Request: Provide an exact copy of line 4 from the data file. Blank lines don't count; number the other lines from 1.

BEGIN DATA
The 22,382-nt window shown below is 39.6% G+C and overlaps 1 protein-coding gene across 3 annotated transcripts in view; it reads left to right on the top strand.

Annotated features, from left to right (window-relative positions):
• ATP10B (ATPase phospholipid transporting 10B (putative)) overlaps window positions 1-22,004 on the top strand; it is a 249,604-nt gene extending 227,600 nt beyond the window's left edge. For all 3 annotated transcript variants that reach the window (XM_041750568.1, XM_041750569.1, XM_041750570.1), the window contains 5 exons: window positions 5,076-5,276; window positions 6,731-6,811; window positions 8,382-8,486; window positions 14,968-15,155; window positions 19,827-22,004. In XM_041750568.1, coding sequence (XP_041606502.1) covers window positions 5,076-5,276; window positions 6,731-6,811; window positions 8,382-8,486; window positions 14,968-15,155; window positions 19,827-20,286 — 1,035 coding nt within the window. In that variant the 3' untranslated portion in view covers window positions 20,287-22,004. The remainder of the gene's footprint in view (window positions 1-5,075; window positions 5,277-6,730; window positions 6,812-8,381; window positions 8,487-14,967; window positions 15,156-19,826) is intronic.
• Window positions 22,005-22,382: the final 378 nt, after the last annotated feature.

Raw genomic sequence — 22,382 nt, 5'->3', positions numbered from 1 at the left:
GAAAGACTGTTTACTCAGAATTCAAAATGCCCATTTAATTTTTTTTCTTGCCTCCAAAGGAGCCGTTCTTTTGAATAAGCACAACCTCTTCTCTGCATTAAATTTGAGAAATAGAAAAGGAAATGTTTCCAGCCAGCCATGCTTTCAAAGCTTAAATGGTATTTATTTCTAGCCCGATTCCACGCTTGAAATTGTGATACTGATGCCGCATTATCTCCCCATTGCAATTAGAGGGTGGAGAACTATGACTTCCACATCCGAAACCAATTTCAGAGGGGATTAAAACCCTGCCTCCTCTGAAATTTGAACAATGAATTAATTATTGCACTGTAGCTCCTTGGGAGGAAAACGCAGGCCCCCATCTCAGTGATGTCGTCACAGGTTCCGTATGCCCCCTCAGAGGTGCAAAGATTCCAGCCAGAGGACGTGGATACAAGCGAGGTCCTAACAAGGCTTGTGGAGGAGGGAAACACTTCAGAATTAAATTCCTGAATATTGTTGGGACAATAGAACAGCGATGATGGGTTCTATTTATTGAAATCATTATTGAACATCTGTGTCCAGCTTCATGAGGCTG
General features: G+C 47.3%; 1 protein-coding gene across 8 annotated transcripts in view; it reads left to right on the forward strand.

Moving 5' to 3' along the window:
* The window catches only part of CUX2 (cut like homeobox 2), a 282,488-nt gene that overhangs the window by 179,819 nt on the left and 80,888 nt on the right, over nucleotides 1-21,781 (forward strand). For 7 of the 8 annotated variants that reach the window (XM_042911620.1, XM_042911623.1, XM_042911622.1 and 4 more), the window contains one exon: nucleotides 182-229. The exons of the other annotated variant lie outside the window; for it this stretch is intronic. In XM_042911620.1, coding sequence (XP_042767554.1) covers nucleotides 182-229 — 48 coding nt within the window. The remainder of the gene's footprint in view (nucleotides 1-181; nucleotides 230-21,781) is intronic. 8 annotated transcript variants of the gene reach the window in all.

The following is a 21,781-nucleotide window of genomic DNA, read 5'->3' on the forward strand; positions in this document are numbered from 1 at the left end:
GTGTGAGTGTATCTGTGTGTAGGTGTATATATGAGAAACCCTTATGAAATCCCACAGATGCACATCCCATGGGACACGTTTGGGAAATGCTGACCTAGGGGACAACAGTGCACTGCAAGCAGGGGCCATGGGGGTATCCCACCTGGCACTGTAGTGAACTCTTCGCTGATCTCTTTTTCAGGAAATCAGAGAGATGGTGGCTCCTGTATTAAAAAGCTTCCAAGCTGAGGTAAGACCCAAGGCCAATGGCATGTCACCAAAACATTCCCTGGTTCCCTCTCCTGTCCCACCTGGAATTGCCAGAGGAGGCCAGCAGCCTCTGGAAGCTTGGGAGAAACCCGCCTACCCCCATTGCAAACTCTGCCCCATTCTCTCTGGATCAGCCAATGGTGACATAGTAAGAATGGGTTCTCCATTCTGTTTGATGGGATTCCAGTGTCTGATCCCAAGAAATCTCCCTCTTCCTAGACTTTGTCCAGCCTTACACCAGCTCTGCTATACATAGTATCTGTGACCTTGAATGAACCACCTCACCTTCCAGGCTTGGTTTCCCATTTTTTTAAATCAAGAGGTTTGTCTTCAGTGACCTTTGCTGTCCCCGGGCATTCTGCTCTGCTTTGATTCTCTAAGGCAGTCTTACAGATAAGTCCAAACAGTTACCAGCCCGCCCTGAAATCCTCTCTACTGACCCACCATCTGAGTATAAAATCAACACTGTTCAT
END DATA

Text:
• Window positions 22,005-22,382: the final 378 nt, after the last annotated feature.